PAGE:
Suzi Rosenberg / Flickr Creative Commons

Facing a sudden surge in population, elected leaders in Chico tonight will consider some changes aimed at boosting housing production. 


Marc Albert

Following a three week fire-related interruption, public schools throughout Butte County re-opened yesterday, with local and state officials vowing unwavering support. 


Re-opening schools after the Camp Fire has been anything but child’s play. 

After Paradise: Day 25

Dec 3, 2018

Tonight on “After Paradise” – it’s been 25 days since the Camp Fire started. Today was the first day back at school for students in Butte County. Eight of the nine schools in Paradise burned down. Those kids are now in classrooms that are foreign to them. Residents of Magalia held an impromptu town hall over the weekend. Concern is growing over their inability to pass through the primary roads to and from Chico. And a 15-year-old from Paradise shares her Instagram post about allowing yourself to feel sad, when everyone wants you to feel better. 

Corinne Smith

Long expected, officials moved Friday to relocate evacuees and shut down the tent city at Walmart in Chico. A Red Cross supervisor said county, city, Red Cross and Walmart representatives had convinced hold outs to relocate.  


After Paradise: Day 22

Nov 30, 2018

Tonight on “After Paradise” – it’s been 22 days since the Camp Fire forever changed the lives of so many here in Butte County. Most of the thousands of search and recovery workers dedicated to the fire’s aftermath have now been sent home. Tonight we talk with Sheriff Kory Honea about what that means for those still listed as missing. And Butte County district attorney Mike Ramsay walks us through the complex legal issues faced by the families of those still missing. Plus… the latest on the investigation into PG&E’s role in this catastrophe.

After Paradise: Day 21

Nov 30, 2018

Tonight on “After Paradise” – it’s been 21 days since the Camp Fire leveled the city of Paradise. Flash flood and evacuation warnings filled the airwaves this afternoon. Tonight we’ll get the latest on the threat of landslides throughout the burn area, plus school is back in session next week – we hear from the superintendent. And the editor-in-chief of the Chico Enterprise-Record talks about how the paper is covering the crisis in its backyard.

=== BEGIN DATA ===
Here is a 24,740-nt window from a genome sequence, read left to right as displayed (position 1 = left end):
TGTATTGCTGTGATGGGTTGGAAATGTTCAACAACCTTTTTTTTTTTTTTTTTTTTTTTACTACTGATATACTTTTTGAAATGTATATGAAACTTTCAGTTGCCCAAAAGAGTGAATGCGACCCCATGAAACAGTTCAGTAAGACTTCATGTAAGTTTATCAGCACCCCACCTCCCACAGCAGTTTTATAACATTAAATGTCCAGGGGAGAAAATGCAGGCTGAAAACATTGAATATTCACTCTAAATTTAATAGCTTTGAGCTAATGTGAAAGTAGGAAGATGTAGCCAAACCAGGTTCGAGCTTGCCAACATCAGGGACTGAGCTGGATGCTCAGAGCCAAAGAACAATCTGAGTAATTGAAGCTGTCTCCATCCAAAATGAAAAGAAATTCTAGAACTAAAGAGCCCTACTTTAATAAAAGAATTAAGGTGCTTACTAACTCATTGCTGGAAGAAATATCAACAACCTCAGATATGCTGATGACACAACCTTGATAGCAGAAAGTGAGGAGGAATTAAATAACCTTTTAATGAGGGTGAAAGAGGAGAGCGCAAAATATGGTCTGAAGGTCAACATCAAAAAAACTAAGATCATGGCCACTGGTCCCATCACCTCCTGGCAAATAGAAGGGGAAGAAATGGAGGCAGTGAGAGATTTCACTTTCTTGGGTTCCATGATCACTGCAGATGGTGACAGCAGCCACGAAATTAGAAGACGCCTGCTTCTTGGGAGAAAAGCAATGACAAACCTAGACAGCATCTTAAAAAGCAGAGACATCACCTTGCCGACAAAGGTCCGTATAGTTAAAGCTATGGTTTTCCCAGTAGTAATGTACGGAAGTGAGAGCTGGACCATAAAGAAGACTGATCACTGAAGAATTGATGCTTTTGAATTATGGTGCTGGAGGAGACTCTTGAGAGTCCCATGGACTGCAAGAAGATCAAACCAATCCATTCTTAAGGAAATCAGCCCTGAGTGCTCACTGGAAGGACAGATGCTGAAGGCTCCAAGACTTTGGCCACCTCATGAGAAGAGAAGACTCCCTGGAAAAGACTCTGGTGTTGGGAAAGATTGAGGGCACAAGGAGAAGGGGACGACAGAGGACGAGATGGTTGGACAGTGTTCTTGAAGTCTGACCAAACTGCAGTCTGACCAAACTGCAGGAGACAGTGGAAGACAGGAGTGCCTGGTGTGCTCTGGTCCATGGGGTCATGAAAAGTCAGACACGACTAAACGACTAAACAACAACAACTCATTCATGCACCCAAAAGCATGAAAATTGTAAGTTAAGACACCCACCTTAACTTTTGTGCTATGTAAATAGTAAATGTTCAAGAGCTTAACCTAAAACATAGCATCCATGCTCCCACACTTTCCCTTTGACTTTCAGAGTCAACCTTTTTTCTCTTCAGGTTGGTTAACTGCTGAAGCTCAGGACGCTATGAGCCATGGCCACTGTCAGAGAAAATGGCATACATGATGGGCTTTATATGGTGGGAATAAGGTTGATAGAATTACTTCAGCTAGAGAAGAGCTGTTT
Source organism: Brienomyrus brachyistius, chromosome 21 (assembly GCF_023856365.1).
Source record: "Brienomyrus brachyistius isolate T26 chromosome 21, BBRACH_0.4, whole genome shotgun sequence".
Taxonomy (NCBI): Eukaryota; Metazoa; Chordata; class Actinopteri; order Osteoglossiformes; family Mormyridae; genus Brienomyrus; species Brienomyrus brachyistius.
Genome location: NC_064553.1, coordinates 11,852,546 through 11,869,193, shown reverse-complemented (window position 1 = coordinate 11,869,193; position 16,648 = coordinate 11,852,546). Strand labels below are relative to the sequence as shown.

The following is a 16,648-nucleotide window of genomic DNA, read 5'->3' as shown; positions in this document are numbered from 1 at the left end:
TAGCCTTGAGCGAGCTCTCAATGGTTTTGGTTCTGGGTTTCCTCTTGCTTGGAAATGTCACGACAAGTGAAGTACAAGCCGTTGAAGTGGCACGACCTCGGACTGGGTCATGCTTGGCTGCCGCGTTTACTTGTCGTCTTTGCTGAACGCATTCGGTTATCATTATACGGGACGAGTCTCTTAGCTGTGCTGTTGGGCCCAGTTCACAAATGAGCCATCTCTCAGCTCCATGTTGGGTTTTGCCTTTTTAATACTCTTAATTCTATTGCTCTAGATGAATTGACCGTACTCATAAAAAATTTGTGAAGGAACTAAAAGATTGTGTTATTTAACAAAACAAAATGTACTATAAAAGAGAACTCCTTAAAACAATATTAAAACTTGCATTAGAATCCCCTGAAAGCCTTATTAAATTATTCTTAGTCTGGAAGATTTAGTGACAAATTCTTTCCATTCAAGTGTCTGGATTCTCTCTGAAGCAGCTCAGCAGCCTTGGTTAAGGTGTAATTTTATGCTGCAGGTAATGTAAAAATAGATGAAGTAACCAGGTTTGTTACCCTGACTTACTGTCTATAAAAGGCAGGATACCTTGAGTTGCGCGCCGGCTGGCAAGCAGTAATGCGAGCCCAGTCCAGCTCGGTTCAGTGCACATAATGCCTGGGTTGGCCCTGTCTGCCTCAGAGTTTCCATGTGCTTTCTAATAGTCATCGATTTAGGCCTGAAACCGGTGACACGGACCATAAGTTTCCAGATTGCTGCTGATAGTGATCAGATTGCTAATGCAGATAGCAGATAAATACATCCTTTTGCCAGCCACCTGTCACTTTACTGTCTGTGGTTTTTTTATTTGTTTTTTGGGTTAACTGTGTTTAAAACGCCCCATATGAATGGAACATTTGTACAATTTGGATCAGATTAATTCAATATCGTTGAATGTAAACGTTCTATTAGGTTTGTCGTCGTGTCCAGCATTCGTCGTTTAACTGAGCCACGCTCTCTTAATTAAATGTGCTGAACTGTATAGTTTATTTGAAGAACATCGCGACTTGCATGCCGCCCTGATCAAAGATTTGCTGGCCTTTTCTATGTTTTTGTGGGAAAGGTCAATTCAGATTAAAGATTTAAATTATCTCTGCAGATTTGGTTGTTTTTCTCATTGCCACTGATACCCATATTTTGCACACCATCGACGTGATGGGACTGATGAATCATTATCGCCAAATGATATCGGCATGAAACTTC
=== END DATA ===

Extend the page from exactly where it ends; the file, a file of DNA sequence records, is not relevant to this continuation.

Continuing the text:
Evacuees Remain At Walmart, But For How Long?

Nov 29, 2018
Corinne Smith








Now the third week since the disaster of the Camp Fire, most evacuees who didn’t have anywhere to go have been consolidated into two county-coordinated shelters. Some still remain in pop-up shelters or some still at the Walmart in Chico. There people are sheltering from the weather in tents in a field and in cars and RVs in the parking lot.


After Paradise: Day 20

Nov 28, 2018

Tonight on “After Paradise” – it’s been 20 days since the Camp Fire incinerated Paradise. A flash flood watch has been issued for the entire fire zone as rain now threatens to make a complex disaster operation even worse. Tonight we’ll hear the latest on the threat of landslides from the winter storm that’s approaching, plus developments in post-disaster housing and we'll take a look at why citizens can’t just go back now that the fire is out – a question many of you have called in and asked us. 

Marc Albert


Some Paradise evacuees will be allowed to return to their properties next week, but it’s going to be more like homesteading than a homecoming. 


No electricity, impassible roads, iffy water and failed septic systems are likely to greet the so-called lucky Paradise residents upon their return. They’ll be scant services and few, if any places to buy food or fuel, and a circuitous route in and out of town.  

Matt Madd / Flickr Creative Commons

Tragedy seems to bring out the best in most people, but it also tends to conjure up scammers and fraudsters. Currently scams are targeting Camp Fire victims and those giving monetary donations. 

It may be an old saw, but Butte County District Attorney Mike Ramsey said “if it sounds too good to be true, it probably is.” 

Ramsey said this is particularly true in rental housing scams. While they’re always prevalent, the Camp Fire disaster has brought an increased volume. Typically, what happens is a social media post advertises a vacant home or apartment, but the ad is fake, written by a scammer posing as the owner or broker.